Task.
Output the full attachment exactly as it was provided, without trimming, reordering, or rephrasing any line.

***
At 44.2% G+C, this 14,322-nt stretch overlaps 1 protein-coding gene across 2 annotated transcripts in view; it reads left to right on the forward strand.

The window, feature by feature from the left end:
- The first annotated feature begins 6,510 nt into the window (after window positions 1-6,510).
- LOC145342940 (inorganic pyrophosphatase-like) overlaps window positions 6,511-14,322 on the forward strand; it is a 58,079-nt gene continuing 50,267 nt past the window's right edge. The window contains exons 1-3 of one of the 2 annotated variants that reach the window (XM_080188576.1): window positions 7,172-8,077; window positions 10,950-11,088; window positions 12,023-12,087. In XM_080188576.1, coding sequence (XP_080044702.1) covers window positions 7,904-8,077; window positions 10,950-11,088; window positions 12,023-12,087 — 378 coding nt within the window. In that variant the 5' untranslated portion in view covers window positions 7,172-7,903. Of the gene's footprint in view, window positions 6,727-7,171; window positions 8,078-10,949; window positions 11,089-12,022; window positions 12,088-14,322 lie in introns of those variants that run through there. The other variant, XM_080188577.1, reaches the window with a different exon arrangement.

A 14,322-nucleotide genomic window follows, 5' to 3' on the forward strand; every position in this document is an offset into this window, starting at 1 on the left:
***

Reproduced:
At 44.2% G+C, this 14,322-nt stretch overlaps 1 protein-coding gene across 2 annotated transcripts in view; it reads left to right on the forward strand.

The window, feature by feature from the left end:
- The first annotated feature begins 6,510 nt into the window (after window positions 1-6,510).
- LOC145342940 (inorganic pyrophosphatase-like) overlaps window positions 6,511-14,322 on the forward strand; it is a 58,079-nt gene continuing 50,267 nt past the window's right edge. The window contains exons 1-3 of one of the 2 annotated variants that reach the window (XM_080188576.1): window positions 7,172-8,077; window positions 10,950-11,088; window positions 12,023-12,087. In XM_080188576.1, coding sequence (XP_080044702.1) covers window positions 7,904-8,077; window positions 10,950-11,088; window positions 12,023-12,087 — 378 coding nt within the window. In that variant the 5' untranslated portion in view covers window positions 7,172-7,903. Of the gene's footprint in view, window positions 6,727-7,171; window positions 8,078-10,949; window positions 11,089-12,022; window positions 12,088-14,322 lie in introns of those variants that run through there. The other variant, XM_080188577.1, reaches the window with a different exon arrangement.

A 14,322-nucleotide genomic window follows, 5' to 3' on the forward strand; every position in this document is an offset into this window, starting at 1 on the left: